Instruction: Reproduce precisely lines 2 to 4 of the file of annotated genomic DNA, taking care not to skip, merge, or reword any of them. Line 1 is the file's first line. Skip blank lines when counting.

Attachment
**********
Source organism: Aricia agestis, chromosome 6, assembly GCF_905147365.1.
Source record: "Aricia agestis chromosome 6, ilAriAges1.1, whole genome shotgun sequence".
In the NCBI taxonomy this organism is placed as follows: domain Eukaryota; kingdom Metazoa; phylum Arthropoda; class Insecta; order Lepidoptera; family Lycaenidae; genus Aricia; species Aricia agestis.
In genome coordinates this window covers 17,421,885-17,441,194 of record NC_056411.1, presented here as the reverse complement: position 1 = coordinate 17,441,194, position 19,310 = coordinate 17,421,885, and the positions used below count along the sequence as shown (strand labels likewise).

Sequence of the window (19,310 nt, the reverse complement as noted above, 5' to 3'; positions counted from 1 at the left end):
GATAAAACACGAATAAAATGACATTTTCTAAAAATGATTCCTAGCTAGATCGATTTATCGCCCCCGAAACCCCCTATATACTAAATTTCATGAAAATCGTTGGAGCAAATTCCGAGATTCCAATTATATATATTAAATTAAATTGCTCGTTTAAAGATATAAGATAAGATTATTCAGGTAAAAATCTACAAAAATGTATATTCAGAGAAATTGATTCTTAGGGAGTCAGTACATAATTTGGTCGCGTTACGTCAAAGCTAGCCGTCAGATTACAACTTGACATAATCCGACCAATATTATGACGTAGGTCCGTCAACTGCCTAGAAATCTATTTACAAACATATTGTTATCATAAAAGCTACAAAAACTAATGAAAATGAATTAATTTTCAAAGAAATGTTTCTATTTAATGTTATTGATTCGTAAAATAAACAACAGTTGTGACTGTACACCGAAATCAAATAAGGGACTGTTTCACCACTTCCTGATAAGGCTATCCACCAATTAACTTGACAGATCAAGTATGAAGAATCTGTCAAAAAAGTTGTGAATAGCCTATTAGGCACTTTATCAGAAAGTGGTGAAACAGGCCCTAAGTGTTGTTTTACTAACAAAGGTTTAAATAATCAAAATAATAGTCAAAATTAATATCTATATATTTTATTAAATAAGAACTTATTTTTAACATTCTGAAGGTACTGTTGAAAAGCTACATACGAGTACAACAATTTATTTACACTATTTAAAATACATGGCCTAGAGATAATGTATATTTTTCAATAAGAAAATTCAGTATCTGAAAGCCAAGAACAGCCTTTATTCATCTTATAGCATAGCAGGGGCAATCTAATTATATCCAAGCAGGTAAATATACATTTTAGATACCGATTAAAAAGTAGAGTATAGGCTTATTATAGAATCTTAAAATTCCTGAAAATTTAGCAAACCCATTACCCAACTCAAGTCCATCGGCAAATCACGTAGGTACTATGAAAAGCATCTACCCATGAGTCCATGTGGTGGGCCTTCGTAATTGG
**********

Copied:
Source record: "Aricia agestis chromosome 6, ilAriAges1.1, whole genome shotgun sequence".
In the NCBI taxonomy this organism is placed as follows: domain Eukaryota; kingdom Metazoa; phylum Arthropoda; class Insecta; order Lepidoptera; family Lycaenidae; genus Aricia; species Aricia agestis.
In genome coordinates this window covers 17,421,885-17,441,194 of record NC_056411.1, presented here as the reverse complement: position 1 = coordinate 17,441,194, position 19,310 = coordinate 17,421,885, and the positions used below count along the sequence as shown (strand labels likewise).